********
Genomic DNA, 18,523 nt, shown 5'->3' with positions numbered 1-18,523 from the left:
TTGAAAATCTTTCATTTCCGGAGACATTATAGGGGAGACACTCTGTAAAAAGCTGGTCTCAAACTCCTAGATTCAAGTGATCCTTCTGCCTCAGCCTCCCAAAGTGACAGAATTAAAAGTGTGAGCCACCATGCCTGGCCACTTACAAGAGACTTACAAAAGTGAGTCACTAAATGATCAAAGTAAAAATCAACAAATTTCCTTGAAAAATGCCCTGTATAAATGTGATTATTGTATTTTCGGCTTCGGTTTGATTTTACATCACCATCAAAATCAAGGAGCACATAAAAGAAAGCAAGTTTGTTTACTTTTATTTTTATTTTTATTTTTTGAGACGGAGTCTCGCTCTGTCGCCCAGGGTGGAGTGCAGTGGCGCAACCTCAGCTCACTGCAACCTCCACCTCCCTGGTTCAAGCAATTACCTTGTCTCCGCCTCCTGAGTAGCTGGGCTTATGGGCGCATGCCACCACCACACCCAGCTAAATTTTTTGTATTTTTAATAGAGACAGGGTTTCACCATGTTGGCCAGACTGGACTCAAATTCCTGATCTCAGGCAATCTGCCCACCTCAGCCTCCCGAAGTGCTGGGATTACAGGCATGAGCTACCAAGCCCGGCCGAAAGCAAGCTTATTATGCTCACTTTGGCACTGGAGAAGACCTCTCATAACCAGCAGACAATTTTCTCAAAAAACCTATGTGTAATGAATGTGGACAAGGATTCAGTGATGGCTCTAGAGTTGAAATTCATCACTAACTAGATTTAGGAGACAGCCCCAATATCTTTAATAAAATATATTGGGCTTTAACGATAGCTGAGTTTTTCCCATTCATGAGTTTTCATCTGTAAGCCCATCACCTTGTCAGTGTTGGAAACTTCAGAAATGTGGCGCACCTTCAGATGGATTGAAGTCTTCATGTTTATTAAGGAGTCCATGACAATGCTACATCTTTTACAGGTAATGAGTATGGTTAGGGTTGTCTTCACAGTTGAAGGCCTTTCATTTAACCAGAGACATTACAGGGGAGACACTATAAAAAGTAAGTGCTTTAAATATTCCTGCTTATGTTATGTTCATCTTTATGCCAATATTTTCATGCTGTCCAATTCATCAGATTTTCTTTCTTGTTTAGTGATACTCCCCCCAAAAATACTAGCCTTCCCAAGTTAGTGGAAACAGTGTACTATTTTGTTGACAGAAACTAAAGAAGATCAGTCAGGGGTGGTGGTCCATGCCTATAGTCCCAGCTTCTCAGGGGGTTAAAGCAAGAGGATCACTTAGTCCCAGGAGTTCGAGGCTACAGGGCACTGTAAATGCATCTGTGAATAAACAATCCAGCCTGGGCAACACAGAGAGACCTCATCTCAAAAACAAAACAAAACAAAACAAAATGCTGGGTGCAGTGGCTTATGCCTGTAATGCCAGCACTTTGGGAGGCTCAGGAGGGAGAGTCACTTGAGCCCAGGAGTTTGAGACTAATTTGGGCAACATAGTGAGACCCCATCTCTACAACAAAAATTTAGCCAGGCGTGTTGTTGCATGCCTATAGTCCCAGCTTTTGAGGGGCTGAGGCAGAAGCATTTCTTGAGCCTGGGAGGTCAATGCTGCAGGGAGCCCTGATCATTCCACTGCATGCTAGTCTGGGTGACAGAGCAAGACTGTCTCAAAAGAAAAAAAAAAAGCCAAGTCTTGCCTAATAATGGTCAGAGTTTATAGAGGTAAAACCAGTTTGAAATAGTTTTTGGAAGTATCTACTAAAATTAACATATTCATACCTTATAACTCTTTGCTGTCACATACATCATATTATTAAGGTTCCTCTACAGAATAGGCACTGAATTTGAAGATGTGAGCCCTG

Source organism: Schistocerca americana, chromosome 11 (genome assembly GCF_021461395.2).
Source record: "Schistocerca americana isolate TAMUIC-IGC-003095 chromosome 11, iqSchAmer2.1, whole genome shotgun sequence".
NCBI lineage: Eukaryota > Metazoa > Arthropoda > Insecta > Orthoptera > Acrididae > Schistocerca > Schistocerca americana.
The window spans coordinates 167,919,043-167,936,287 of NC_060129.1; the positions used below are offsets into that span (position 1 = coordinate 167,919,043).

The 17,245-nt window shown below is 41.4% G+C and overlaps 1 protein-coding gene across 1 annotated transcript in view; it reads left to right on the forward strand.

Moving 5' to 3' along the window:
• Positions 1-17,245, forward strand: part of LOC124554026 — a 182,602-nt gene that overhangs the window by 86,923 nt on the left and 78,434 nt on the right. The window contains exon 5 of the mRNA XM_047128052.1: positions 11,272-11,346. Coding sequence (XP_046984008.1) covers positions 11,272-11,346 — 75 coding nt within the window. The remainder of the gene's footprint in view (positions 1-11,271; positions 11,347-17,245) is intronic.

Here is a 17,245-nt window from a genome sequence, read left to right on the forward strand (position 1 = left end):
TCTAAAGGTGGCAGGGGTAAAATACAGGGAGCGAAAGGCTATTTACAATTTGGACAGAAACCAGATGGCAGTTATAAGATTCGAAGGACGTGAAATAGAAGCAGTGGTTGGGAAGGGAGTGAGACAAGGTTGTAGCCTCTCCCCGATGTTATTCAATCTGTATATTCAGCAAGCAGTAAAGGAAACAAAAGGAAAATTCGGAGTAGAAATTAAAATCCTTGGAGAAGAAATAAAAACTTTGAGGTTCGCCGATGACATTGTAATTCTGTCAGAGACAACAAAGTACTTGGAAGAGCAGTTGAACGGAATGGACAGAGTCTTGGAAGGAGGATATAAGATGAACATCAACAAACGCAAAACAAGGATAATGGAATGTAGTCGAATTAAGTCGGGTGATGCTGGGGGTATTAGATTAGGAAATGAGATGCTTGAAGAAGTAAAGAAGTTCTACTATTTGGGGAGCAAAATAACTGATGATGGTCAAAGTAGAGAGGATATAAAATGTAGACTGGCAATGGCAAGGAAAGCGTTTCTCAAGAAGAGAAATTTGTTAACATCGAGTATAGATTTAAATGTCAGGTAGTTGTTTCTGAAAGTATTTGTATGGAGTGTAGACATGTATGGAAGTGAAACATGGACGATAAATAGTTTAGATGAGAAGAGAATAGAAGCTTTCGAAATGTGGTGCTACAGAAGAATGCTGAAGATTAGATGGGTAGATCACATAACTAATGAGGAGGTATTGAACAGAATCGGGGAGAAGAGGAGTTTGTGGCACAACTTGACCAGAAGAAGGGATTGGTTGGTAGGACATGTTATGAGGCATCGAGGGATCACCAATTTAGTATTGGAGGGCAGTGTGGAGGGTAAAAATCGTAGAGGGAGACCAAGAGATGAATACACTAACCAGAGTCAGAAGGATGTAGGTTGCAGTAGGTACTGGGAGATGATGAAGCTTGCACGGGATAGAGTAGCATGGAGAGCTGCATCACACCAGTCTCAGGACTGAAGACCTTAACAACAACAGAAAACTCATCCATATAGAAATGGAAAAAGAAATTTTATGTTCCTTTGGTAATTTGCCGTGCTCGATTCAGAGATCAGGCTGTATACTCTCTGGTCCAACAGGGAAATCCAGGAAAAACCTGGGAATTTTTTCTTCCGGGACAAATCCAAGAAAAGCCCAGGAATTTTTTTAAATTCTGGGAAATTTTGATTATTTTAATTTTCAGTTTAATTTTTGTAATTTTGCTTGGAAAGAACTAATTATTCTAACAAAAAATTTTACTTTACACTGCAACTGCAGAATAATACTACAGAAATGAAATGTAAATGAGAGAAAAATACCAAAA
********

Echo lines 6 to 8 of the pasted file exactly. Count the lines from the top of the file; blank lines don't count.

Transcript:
The window spans coordinates 167,919,043-167,936,287 of NC_060129.1; the positions used below are offsets into that span (position 1 = coordinate 167,919,043).

The 17,245-nt window shown below is 41.4% G+C and overlaps 1 protein-coding gene across 1 annotated transcript in view; it reads left to right on the forward strand.

Moving 5' to 3' along the window: